Monday, 27 August 2012

Cider of the Month - August

This months edition of Cider of the Month goes to:
 Westons - Henry Westons Oak Aged Vintage Cider 2010
Weston’s, situated in Herefordshire England, has created a ballsy, unforgiving vintage cider using only the best fruit available of the year. It’s light on fizz, golden yellow and brilliantly clear. Unmistakable fresh green apples are complimented by earthy oak on the nose. Upfront medium dry sweetness is short lived by amazing sharpness which whacks you in the face for six. The great balancing act of bitterness, sharpness, and sweetness should not be taken lightly. This is a real man's cider at 8.2%, and she packs a punch. Best savoured on its own, no mess no fuss. Just like the cider itself.

Producer: H Weston & Sons Ltd
Region: Herefordshire (England)
Alcohol: 8.2%

* The 2011 Vintage has just been released in Australia.

Tuesday, 21 August 2012

Thatchers - Green Goblin Oak Aged Cider

Thatchers – Green Goblin Oak Aged Cider
To the unaware or unfamiliar, Thatchers are a large cider producing company hailing from the western edges of Somerset in the UK. They are famous for cider labels like Green Goblin, Thatchers Gold and Thatchers Katy. To get a grasp of their sheer size and production, in 2010 they planted over 100,000 apples trees and now own over 380 acres of orchards. They also have a fermentation capacity of 1 million litres!! Think of all that cider (start drooling now). But for a company which has been established since 1904, it’s just no happenstance that they have become what they are today.

Green Goblin falls under Thatchers ‘Premium’ range, and is made by using new and traditional cider making methods. The so called traditional methods are no doubt the ageing of the cider in 100 year old wooden vats post ferment. Thatchers use the ageing in oak or ‘wood’ as their main focal point for the marketing of this cider. But as a whole, the cider is made and styled towards a fuller, bittersweet and medium dry option with apples such as Dabinett and Somerset Red Streak (both bittersweet varieties), used in the blend.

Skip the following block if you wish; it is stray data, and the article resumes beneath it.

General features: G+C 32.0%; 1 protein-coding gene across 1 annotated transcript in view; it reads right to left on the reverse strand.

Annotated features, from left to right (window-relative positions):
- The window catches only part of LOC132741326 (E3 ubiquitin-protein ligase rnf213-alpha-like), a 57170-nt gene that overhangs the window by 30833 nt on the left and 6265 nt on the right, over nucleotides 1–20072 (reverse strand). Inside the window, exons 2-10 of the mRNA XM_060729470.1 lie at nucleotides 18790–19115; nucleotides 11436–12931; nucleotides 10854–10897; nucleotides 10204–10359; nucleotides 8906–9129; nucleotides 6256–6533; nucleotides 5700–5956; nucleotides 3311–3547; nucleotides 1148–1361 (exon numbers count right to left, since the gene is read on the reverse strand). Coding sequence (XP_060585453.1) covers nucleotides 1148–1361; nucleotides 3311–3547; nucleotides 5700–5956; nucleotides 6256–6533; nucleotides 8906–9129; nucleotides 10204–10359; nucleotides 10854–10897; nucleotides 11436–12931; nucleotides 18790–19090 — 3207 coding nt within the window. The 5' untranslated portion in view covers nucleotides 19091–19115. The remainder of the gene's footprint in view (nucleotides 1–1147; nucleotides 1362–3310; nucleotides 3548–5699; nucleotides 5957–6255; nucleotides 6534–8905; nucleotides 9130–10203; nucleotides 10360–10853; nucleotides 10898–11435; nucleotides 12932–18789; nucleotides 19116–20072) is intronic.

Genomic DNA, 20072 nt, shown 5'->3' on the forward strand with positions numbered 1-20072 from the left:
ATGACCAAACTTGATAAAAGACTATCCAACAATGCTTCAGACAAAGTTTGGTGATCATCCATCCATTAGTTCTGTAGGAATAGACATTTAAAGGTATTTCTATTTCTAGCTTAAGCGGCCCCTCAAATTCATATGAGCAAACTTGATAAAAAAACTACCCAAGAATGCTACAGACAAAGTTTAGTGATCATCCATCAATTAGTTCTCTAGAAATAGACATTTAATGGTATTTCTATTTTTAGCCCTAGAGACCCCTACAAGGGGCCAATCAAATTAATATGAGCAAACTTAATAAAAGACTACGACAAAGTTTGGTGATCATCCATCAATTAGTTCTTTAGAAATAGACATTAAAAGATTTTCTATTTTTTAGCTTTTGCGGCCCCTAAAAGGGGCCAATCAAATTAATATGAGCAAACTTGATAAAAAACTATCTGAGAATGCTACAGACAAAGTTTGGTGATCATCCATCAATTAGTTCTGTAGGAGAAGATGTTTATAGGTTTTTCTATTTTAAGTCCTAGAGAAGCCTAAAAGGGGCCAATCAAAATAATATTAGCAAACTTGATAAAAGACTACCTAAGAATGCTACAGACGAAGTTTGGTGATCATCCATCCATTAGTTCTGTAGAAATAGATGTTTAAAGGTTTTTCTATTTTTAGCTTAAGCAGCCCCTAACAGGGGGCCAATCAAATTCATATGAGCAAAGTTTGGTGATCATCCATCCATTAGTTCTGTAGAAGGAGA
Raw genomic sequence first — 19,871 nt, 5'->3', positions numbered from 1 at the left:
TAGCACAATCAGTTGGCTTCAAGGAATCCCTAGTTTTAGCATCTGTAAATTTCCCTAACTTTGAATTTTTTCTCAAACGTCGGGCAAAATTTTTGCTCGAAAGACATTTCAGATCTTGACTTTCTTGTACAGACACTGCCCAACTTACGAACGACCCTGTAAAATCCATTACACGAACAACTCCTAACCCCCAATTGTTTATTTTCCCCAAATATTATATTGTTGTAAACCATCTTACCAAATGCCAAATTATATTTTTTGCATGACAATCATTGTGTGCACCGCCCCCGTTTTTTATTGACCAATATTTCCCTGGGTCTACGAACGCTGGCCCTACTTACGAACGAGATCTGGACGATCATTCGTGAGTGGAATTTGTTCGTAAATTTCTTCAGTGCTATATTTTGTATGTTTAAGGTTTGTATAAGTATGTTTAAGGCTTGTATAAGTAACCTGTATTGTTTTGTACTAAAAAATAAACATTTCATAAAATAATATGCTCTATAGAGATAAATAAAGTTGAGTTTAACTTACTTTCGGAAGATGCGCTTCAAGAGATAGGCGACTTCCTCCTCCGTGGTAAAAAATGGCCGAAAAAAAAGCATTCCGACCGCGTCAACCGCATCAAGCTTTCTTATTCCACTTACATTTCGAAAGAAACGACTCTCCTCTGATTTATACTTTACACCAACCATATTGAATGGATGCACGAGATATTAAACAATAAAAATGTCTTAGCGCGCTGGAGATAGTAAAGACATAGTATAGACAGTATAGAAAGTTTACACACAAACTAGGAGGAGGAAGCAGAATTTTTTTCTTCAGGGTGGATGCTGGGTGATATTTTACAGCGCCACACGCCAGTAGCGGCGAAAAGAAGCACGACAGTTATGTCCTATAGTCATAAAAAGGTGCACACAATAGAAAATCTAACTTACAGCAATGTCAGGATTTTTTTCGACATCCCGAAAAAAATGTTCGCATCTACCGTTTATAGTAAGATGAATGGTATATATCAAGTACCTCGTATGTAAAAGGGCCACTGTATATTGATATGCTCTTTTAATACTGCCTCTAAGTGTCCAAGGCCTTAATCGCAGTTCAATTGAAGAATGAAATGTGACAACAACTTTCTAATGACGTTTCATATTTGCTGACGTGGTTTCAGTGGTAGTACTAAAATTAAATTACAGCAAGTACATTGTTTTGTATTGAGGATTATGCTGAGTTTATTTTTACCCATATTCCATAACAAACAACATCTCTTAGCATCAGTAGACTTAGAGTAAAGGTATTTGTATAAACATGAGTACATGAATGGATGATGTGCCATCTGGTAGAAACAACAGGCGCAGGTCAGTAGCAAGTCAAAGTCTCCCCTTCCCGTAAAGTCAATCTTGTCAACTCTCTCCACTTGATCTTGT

To begin with, the colour gleams golden honey with nice soft carbonation. On inspection of the nose, fresh apple characters are shadowed by distinct notes of band aid’s, or in scientific language – Brettanomyces. In simple terms, Brettanomyces or Brett for short, is considered a spoilage yeast in most wines and is a direct consequence of poor hygiene on fruit and equipment. The band aid characters are very desirable in farmhouse cider styles in the UK and France, where old oak plays a major role. It’s also very desirable in many Belgium and American beers. But unfortunately Aussie cider makers are too scared of introducing Brett into their ciders to help gain complexity. We are seeing so many fresh, clean standardised ciders right now, so where’s the diversity? The nose finishes with old leather resembling tough old boots, mixed in with dirty woody oak characters. All these descriptors may sound horrific, but all intertwined they produce a complex nose with tonnes of personality.     
The palate lives up to its medium dry promise, having lovely upfront sweetness but finishing dry. The bittersweet apples offer up mouth sapping bitterness with powdery tannins, which get massively addictive. The carbonation foams up into a soft pillow, but is short lived as the steely, metallic Brett characters slice their way through. At 6% alcohol, there is a fair bit of back palate heat which persists and lingers for minutes after swallowing. The overall feel of the cider is fairly heavy and full, with some sharp attributes and a moderate acidity. Like many ciders, there are some residual sulphur characters, which may also explain the sharp, steely notes.